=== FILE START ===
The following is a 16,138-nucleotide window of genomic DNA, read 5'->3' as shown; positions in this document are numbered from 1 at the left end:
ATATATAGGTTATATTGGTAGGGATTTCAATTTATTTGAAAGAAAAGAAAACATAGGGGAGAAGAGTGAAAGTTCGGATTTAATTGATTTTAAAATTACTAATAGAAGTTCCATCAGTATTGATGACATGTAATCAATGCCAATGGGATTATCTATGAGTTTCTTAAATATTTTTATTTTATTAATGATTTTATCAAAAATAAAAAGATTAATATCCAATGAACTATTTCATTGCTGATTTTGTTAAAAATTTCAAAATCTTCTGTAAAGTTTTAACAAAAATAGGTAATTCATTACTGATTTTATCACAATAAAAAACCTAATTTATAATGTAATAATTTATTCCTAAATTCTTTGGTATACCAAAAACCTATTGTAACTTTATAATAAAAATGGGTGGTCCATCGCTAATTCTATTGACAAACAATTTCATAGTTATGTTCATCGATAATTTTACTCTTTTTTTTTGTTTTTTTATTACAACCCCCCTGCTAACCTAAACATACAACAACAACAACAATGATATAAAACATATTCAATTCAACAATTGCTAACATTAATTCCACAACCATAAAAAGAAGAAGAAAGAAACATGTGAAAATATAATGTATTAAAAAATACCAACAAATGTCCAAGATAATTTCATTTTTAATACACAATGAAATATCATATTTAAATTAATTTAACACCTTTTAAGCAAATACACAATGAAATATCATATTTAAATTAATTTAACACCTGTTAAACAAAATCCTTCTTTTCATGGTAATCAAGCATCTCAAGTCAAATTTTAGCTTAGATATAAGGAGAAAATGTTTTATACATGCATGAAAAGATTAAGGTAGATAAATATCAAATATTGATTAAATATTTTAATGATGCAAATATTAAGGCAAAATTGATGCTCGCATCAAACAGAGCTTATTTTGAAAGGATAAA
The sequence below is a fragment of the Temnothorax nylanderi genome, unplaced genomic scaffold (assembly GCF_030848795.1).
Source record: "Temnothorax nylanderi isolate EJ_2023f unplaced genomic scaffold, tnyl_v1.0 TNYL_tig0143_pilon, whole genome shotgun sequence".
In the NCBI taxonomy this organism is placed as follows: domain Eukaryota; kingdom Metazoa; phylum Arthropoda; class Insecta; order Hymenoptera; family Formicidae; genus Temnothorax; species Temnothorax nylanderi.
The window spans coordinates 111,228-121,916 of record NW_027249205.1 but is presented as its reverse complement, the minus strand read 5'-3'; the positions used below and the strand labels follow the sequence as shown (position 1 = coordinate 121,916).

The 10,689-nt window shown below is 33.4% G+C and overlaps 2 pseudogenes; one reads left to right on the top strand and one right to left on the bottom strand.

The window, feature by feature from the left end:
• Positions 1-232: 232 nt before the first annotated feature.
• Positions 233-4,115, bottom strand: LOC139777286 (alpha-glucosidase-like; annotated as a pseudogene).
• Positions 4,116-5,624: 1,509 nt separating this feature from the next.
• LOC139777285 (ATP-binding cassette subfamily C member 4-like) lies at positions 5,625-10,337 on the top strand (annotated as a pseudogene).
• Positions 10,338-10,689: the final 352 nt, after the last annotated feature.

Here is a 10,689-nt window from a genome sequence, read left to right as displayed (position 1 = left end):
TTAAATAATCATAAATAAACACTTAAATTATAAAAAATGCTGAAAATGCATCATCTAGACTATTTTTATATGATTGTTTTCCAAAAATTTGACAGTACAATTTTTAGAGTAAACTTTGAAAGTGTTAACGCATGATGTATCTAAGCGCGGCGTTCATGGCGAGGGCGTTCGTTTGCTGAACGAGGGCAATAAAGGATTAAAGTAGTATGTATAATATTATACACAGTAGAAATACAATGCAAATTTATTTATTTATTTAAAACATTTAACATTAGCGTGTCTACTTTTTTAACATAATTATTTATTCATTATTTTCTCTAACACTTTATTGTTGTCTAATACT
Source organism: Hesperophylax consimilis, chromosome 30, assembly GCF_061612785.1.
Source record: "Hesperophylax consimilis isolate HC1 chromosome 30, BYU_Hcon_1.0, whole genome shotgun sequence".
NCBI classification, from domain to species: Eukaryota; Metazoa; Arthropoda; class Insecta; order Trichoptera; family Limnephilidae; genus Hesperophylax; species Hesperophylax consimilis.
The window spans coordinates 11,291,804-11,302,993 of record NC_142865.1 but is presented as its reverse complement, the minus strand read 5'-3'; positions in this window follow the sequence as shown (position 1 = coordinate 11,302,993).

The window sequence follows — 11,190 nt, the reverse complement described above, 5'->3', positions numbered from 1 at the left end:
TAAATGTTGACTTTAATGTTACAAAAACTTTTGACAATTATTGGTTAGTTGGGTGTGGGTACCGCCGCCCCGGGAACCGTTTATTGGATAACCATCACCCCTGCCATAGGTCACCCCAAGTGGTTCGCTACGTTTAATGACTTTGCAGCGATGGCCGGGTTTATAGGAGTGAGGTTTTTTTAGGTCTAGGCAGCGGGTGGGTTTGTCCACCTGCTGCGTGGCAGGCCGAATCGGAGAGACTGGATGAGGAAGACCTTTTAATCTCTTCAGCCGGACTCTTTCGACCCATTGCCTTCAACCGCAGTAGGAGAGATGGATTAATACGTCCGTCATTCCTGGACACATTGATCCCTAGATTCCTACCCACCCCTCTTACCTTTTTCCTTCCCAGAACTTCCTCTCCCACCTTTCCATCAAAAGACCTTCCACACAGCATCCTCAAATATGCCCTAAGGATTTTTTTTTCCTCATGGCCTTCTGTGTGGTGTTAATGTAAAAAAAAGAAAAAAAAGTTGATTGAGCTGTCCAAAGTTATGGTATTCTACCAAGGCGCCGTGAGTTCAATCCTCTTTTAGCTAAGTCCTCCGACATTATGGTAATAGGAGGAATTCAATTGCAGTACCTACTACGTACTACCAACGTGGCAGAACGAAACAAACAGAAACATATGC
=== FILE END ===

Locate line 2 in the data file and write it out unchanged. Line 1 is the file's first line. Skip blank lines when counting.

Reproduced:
ATATATAGGTTATATTGGTAGGGATTTCAATTTATTTGAAAGAAAAGAAAACATAGGGGAGAAGAGTGAAAGTTCGGATTTAATTGATTTTAAAATTACTAATAGAAGTTCCATCAGTATTGATGACATGTAATCAATGCCAATGGGATTATCTATGAGTTTCTTAAATATTTTTATTTTATTAATGATTTTATCAAAAATAAAAAGATTAATATCCAATGAACTATTTCATTGCTGATTTTGTTAAAAATTTCAAAATCTTCTGTAAAGTTTTAACAAAAATAGGTAATTCATTACTGATTTTATCACAATAAAAAACCTAATTTATAATGTAATAATTTATTCCTAAATTCTTTGGTATACCAAAAACCTATTGTAACTTTATAATAAAAATGGGTGGTCCATCGCTAATTCTATTGACAAACAATTTCATAGTTATGTTCATCGATAATTTTACTCTTTTTTTTTGTTTTTTTATTACAACCCCCCTGCTAACCTAAACATACAACAACAACAACAATGATATAAAACATATTCAATTCAACAATTGCTAACATTAATTCCACAACCATAAAAAGAAGAAGAAAGAAACATGTGAAAATATAATGTATTAAAAAATACCAACAAATGTCCAAGATAATTTCATTTTTAATACACAATGAAATATCATATTTAAATTAATTTAACACCTTTTAAGCAAATACACAATGAAATATCATATTTAAATTAATTTAACACCTGTTAAACAAAATCCTTCTTTTCATGGTAATCAAGCATCTCAAGTCAAATTTTAGCTTAGATATAAGGAGAAAATGTTTTATACATGCATGAAAAGATTAAGGTAGATAAATATCAAATATTGATTAAATATTTTAATGATGCAAATATTAAGGCAAAATTGATGCTCGCATCAAACAGAGCTTATTTTGAAAGGATAAA